Fiat in Sweden had a particularly interesting idea in 2013. They parked their Fiat 500 in front of the Volkswagen headquarters at the moment when the Google Maps car was passing through the street. One of the Fiat employees saw a Street View vehicle passing by and used the opportunity to tease a competitor company. He jumped into a Fiat 500 and followed the vehicle to the headquarters of Volkswagen in Södertälje for 45 minutes. When the mapping vehicle finally came close to the Volkswagen office, the sly Fiat employee sped up, drove up the driveway, and parked the 500 directly in front of the door. He remained there till it was photographed.


Hidden Marketing

Without even recognizing it, this type of messaging exposes the audience to a marketing attempt. Instead of focusing on a specific product, service, or concept, the goal is to produce a particular emotion and passion and draw attention to it.

This type of campaign can be used by both small and large businesses, but it works best for those with large budgets. The justification is that this statement is simply one element of a larger campaign that aims to stimulate the interest of potential customers and users. This kind of marketing can help small businesses build their brands.


Viral/Buzz Marketing

This type of advertising was developed especially to encourage the dissemination of the message of the brand. It is predicated on the utilization of improved and natural interpersonal communication capabilities, in the shape of noise (buzz) surrounding a good, service, or concept. Through social media, the person who came into contact with the marketing campaign distributes their ideas and opinions either orally (“word of mouth”) or digitally (“word of mouse”).

How messages reach their target demographic is the main difference between viral and buzz marketing. Viral marketing progressively gains popularity by disseminating messages to customers over time. On the other hand, buzz marketing simultaneously broadcasts messages to a huge audience.


What Else To Think About

Guerrilla marketing’s fundamental traits are that it is inexpensive and draws attention due to its originality, as we have already said.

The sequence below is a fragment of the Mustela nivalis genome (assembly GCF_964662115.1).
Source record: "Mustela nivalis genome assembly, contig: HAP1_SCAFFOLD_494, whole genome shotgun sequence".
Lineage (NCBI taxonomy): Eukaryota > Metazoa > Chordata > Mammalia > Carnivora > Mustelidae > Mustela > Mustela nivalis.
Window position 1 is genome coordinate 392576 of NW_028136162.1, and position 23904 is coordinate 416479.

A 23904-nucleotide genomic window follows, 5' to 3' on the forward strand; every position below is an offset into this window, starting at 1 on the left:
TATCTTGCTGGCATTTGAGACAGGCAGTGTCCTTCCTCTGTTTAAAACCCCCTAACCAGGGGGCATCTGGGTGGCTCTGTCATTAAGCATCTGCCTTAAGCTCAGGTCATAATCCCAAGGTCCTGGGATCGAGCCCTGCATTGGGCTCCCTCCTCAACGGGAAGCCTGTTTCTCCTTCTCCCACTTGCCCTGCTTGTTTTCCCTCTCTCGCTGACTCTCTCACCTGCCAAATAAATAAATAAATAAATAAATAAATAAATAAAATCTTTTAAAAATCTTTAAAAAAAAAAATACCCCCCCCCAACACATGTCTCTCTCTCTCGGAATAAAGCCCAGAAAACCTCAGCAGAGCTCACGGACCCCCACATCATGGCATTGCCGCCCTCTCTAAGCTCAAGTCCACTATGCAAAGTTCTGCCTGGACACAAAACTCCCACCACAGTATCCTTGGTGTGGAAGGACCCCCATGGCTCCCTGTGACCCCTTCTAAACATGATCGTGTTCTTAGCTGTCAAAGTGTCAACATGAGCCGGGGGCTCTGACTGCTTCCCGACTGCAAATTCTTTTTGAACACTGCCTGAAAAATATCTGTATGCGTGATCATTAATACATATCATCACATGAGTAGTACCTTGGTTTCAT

There are a few additional items to note:

  • Campaigns can be criticized because they have not been tried before. The ramifications of your advertising and the feelings it might arouse in particular populations require you to exercise the utmost caution.
  • Permits are frequently required. Since these campaigns are often conducted in public areas, you will require authorization from the company in charge of that area. You may be prosecuted if you choose to move forward without first obtaining permission.
  • You must accept accountability for your actions.

You can use guerrilla marketing techniques in many different areas of your firm. Email marketing is one instance where surprise and creativity are effective. Guerilla methods can be used in emails to attract and hold readers’ attention. With attention spans as low as 8 seconds, it is more crucial than ever for your company to stand out when sending emails. Pay attention to the subject line. Yes, the content of your email is important, as well as its aesthetic appeal, which can be enhanced by online tools that have such a purpose. The first thing your reader will see, though, is the subject line. They can choose whether to open your email or delete it without reading it based on the subject and the opening line. Therefore, concentrate your ideas on the subject line while you are considering how to surprise your readers and catch their attention.


Guerrilla Marketing of Large Organizations

Guerrilla marketing is a fantastic technique for small businesses to increase brand awareness for a variety of reasons. Is guerrilla marketing practised by huge organizations a concern? The first concern is danger; big businesses have a better reputation and users/customers think highly of them. Can a guerilla campaign put that at risk? It really can, and the issue is that the negative reputation spreads even more quickly and widely as a result of the company’s popularity when that occurs.

There are many bad examples of campaigns by large companies. Like, say, the one made by Cartoon Network in 2007. As part of a guerrilla marketing strategy to promote the animated series “Aqua Teen Hunger Force”, the American cable channel placed tens of flashing electronic gadgets in 10 cities. When a Boston resident alerted police out of concern that the objects were explosives, the campaign went wrong. Police dispatched bomb squads and closed bridges in the Boston area after the incident escalated into an overflowing terror fear. Going popular on social media ultimately was not worthwhile. Jim Samples, the head of Cartoon Network, lost his job as a result of the stunt, which also cost Turner Broadcasting $2 million to cover the cost of Boston’s emergency response.



Regardless of the kind of business being advertised, we can state that a positive outcome relies on a mixture of time, approach, message, and a little bit of luck. But using inventiveness is at the very heart of guerrilla warfare. Because you don’t need many, but only a good one is all you need, as Jay Conrad Levinson writes in his 1984 book Guerrilla Marketing, you must take chances in order to thrive and earn a profit.